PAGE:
Hong Kong billionaire Li Ka-shing at the listing press conference for CK Life Sciences International (Holdings).
K. Y. Cheng | South China Morning Post | Getty Images
The firm — part of major conglomerate CK Hutchison, which was founded by retired billionaire Li Ka-shing — announced on Nov. 6 that its phase three clinical trial produced positive results. Trials showed a lower recurrence rate of 41% for patients on the drug, compared to a group being administered a placebo.
After the announcement on Wednesday, shares of the company climbed for two straight days.
It reached an intra-day high of HK$1.34 on Thursday, representing a 277% jump from HK$0.355 at last Tuesday’s close. It has since pared some gains and was hovering around HK$0.96 on Tuesday afternoon.
CK Life’s Chief Operating Officer Alan Yu pointed to the company’s “fairly sustainable” model of having two cash-generating streams of business — healthcare and agriculture.
“Unlike other biotech companies, we have two streams of revenue to derive to support our R&D (research and development) programs,” he told CNBC in a phone interview last week. “A lot of biotech companies live from hand-to-mouth, because they don’t have cash-generating streams.”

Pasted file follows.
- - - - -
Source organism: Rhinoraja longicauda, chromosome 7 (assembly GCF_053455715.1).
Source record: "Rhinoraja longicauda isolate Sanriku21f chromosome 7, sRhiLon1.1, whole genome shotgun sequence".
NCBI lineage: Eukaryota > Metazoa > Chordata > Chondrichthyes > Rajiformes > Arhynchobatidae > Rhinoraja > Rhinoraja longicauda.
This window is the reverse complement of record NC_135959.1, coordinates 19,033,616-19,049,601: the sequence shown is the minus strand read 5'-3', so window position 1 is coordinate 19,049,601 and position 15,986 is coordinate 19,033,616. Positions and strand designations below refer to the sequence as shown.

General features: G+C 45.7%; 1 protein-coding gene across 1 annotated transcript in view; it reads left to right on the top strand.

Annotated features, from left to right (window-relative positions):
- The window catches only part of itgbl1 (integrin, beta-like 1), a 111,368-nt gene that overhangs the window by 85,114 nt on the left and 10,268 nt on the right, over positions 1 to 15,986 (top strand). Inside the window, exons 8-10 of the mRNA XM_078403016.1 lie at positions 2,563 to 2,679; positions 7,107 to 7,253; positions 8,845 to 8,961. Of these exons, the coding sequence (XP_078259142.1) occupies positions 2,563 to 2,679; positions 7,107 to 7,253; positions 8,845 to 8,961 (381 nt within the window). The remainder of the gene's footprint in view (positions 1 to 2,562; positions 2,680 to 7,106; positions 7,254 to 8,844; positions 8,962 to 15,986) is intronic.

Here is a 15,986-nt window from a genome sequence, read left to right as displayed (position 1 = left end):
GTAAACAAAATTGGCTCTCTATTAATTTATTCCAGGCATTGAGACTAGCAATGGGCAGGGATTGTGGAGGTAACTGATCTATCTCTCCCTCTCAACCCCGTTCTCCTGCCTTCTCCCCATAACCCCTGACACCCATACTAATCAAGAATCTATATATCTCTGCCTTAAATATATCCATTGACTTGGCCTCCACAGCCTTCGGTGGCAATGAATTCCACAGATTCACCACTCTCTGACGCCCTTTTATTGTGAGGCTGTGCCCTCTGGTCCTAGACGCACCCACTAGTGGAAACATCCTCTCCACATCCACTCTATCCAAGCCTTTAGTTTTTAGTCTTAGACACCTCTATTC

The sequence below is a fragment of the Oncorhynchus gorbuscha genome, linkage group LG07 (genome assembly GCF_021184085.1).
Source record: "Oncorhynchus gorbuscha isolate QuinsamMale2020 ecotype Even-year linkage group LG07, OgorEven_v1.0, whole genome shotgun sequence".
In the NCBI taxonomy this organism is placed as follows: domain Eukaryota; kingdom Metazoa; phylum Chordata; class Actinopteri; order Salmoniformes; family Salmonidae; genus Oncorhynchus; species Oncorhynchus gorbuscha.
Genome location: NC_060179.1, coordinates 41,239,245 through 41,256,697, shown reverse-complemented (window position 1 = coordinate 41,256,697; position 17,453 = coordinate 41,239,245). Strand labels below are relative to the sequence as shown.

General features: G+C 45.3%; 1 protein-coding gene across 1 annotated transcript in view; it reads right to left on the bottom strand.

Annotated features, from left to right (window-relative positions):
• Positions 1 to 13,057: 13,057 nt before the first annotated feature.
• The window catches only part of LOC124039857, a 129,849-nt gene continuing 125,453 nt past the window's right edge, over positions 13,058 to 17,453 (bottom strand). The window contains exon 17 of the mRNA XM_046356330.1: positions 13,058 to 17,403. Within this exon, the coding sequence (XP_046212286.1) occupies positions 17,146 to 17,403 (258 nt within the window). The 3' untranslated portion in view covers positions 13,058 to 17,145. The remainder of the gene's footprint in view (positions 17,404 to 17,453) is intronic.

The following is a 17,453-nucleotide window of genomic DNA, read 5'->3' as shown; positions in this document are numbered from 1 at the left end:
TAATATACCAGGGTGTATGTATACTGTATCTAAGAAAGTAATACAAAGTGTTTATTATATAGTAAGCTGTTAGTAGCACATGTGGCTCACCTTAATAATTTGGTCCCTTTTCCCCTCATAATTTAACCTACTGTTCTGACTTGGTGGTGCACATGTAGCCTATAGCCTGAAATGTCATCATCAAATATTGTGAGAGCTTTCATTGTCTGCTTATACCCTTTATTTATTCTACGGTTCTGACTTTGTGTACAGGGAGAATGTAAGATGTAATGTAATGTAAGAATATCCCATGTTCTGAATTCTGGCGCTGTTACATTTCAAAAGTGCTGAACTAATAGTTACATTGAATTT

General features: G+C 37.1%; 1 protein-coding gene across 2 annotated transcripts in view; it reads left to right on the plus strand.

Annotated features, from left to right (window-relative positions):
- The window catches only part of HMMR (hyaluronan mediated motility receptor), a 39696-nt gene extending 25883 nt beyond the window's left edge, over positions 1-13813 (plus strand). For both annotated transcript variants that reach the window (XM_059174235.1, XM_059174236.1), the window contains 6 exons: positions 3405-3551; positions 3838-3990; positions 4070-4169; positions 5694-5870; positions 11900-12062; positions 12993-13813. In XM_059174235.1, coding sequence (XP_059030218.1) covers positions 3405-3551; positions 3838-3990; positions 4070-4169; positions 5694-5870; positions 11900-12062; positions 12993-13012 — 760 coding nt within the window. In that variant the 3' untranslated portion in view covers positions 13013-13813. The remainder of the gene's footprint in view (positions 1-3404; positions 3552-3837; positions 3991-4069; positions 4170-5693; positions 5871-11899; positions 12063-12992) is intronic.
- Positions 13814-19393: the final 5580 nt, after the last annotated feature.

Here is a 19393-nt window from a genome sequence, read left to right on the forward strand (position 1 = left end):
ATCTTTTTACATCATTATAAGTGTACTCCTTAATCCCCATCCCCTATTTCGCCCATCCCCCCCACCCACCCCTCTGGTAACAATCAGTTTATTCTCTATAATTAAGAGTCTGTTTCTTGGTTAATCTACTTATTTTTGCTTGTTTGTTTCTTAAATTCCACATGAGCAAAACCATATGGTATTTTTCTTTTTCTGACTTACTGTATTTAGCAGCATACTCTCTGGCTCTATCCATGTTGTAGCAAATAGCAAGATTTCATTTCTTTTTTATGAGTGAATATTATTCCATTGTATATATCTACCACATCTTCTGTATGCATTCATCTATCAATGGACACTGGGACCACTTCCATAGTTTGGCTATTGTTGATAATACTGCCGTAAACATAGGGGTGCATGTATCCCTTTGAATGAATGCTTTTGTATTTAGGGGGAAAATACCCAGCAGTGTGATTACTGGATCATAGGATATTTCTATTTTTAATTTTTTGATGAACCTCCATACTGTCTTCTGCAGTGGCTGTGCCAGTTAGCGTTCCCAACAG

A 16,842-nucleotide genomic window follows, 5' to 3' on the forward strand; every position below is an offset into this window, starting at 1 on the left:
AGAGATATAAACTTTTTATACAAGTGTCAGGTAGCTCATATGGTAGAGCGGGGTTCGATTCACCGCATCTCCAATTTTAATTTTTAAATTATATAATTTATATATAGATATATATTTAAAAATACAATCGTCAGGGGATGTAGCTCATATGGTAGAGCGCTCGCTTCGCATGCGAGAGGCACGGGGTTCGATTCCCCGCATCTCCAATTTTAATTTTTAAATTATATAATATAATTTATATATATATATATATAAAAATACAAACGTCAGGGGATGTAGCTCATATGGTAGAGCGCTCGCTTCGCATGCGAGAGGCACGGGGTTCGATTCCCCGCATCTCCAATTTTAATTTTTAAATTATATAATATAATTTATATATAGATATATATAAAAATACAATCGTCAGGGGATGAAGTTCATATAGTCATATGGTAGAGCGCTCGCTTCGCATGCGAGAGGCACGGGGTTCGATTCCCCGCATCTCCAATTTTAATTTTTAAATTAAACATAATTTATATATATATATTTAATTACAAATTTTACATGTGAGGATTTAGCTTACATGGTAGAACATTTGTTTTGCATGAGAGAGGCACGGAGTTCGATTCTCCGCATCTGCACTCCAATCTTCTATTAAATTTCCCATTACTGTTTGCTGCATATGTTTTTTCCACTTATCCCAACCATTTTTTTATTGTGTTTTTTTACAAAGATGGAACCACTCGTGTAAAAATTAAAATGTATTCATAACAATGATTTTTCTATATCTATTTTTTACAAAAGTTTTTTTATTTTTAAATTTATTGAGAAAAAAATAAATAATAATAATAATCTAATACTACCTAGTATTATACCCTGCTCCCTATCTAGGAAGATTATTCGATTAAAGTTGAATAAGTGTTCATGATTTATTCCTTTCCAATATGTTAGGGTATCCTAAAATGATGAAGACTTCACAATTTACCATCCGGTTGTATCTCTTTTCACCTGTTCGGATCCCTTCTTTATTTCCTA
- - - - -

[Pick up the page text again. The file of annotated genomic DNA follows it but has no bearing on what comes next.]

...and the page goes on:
Responding to the strong market reaction, Yu said investors might be starting to appreciate the potential of the company’s research projects.
“But people are beginning to take notice that these projects are starting to show some promise,” he said, suggesting that the firm is undervalued.
Developed by its U.S.-based subsidiary Polynoma, the drug targets patients with early-stage melanoma — the deadliest form of skin cancer, and a group the company says is under-served. Most products in the market are currently for patients already progressed to the latter third and fourth stages, CK Life said.
The largest markets for the company’s drug would be the United States and Europe, said Yu adding that a third of the world’s skincare cancer patients are diagnosed in the U.S.
Looking ahead, CK Life will be betting big on health care, as populations in many advanced economies age rapidly, Yu said.
“Health care costs around the world are rising, and in some countries rising very rapidly,” he said. “Definitely, health-related products present a significant opportunity, especially with aging populations.”